Improvements in telehealth reimbursement, interstate coverage urged in Florida

Florida is one of the 34 states (plus the District of Columbia) to have legislated telehealth commercial insurance coverage, usually termed ‘parity’, for telehealth (telemedicine) virtual visits. It’s also the headquarters of many telehealth related companies, which makes it surprising that it took till 2016 for legislation to pass. In the law was the formation of a Telehealth Advisory Council within Florida’s Agency for Health Care Administration (AHCA) to report on the actual performance of insurers in paying for telehealth services. This Advisory Council recently met to review a draft copy of a 32-page report that will be sent to Florida’s Governor and Legislature later this month. That report contained some aggressive recommendations based on their provider survey, such as:

  • Establishing a practitioner/patient relationship through telehealth alone, without a prior in-person visit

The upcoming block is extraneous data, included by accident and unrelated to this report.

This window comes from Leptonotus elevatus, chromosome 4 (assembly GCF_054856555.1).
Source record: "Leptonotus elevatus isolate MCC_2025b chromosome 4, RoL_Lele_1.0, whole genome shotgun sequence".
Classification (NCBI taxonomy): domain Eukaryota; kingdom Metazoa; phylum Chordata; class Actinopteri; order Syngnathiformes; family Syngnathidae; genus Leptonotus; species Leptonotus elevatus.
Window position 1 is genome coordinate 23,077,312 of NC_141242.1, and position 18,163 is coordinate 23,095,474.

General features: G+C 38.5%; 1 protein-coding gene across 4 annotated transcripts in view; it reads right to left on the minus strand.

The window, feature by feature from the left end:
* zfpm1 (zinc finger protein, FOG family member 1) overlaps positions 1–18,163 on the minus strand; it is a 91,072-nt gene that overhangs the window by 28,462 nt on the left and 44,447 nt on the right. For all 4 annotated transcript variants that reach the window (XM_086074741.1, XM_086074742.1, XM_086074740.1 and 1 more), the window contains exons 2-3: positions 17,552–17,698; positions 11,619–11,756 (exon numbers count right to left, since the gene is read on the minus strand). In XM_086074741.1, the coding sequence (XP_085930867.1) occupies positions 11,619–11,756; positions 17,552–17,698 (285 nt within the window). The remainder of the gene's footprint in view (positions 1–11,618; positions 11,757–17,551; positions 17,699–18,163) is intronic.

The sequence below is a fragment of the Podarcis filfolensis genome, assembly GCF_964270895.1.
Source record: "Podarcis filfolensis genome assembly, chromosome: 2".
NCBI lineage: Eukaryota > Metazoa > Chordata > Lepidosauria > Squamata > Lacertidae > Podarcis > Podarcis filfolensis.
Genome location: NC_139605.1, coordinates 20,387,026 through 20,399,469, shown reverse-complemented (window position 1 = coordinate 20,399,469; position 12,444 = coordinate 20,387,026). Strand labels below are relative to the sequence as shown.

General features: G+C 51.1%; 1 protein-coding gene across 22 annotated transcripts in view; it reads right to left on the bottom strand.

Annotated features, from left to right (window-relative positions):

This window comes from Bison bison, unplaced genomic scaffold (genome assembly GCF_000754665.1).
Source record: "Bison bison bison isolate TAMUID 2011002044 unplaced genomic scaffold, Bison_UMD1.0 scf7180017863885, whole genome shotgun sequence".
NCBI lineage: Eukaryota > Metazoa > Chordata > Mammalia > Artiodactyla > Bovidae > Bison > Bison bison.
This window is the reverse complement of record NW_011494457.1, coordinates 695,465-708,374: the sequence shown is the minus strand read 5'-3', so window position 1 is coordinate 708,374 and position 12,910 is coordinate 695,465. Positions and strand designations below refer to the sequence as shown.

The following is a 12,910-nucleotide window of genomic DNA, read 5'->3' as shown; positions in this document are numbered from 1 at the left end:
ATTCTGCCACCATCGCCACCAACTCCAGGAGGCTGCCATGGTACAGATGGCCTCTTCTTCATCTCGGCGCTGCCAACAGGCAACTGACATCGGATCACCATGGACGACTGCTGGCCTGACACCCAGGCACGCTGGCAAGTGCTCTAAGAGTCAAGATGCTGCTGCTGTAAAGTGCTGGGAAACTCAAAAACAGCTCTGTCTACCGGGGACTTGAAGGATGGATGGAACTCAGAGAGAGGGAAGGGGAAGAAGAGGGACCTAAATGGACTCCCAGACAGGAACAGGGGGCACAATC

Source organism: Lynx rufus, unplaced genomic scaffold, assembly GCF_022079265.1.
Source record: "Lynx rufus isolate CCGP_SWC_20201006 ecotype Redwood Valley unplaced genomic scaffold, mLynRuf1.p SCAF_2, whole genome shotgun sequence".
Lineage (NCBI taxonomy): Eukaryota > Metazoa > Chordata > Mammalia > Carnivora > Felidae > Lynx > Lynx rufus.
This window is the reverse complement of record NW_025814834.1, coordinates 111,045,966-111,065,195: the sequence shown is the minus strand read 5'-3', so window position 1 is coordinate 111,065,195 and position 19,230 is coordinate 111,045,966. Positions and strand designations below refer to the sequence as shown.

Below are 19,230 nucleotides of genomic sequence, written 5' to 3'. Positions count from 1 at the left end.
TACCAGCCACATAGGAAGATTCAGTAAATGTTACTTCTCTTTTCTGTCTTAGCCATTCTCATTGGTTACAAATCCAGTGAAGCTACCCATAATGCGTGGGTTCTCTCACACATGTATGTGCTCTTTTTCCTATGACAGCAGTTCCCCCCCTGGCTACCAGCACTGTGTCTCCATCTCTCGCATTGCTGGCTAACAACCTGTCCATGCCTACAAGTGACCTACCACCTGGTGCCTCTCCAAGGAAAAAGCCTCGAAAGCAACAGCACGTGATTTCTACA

• Real parity in insurance company payment with in-person visits–in other words, payment at the same rate, which is explicitly stated in regulations in only three of the 34 states with telehealth ‘parity’ legislation
  • Amend Medicaid rules to give provider reimbursement for more telehealth services–currently, Medicaid provides for reimbursement of live video conferencing only
  • Authorize participation in interstate “compacts” that enable cross-state licensure for telehealth services. This was in the Florida House version of the bill in 2016 but dropped from the final version approved by both chambers.

The Advisory Council’s survey prior to the draft report showed lower than the national usage of telehealth: 6 percent of practitioners versus nationally 16 percent. 45 percent of Florida hospitals used telehealth, below the 52 percent of hospitals (with another 10 percent in the process) found in a 2013 national poll. For practitioners, the key barrier was financial in three areas: required investment, adequate reimbursement for services, and a financial return.

By law, the Advisory Council must complete its report by December 1, 2018, but it appears they are well ahead of schedule. Health News Florida (WUSF). Background from law firm Foley on the original legislation 14 March 2016

Categories: Latest News.

Leave a Reply

Your email address will not be published. Required fields are marked *